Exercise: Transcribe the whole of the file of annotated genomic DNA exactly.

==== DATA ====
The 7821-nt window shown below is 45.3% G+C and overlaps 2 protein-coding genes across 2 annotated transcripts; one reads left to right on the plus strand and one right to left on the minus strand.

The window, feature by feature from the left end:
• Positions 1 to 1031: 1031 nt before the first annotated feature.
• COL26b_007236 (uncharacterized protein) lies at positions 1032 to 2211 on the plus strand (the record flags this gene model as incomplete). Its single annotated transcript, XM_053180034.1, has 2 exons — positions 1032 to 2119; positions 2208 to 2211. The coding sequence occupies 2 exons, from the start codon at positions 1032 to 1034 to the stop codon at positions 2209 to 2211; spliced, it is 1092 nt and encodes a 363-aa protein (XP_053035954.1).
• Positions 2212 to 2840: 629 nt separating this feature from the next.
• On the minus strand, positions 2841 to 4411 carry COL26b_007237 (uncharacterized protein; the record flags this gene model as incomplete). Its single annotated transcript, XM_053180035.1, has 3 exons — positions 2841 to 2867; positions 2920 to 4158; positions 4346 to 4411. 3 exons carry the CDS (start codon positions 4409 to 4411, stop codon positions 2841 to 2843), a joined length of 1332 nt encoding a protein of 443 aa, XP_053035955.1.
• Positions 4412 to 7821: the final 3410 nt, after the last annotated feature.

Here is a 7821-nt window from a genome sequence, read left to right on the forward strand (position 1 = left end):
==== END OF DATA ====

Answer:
The 7821-nt window shown below is 45.3% G+C and overlaps 2 protein-coding genes across 2 annotated transcripts; one reads left to right on the plus strand and one right to left on the minus strand.

The window, feature by feature from the left end:
• Positions 1 to 1031: 1031 nt before the first annotated feature.
• COL26b_007236 (uncharacterized protein) lies at positions 1032 to 2211 on the plus strand (the record flags this gene model as incomplete). Its single annotated transcript, XM_053180034.1, has 2 exons — positions 1032 to 2119; positions 2208 to 2211. The coding sequence occupies 2 exons, from the start codon at positions 1032 to 1034 to the stop codon at positions 2209 to 2211; spliced, it is 1092 nt and encodes a 363-aa protein (XP_053035954.1).
• Positions 2212 to 2840: 629 nt separating this feature from the next.
• On the minus strand, positions 2841 to 4411 carry COL26b_007237 (uncharacterized protein; the record flags this gene model as incomplete). Its single annotated transcript, XM_053180035.1, has 3 exons — positions 2841 to 2867; positions 2920 to 4158; positions 4346 to 4411. 3 exons carry the CDS (start codon positions 4409 to 4411, stop codon positions 2841 to 2843), a joined length of 1332 nt encoding a protein of 443 aa, XP_053035955.1.
• Positions 4412 to 7821: the final 3410 nt, after the last annotated feature.

Here is a 7821-nt window from a genome sequence, read left to right on the forward strand (position 1 = left end):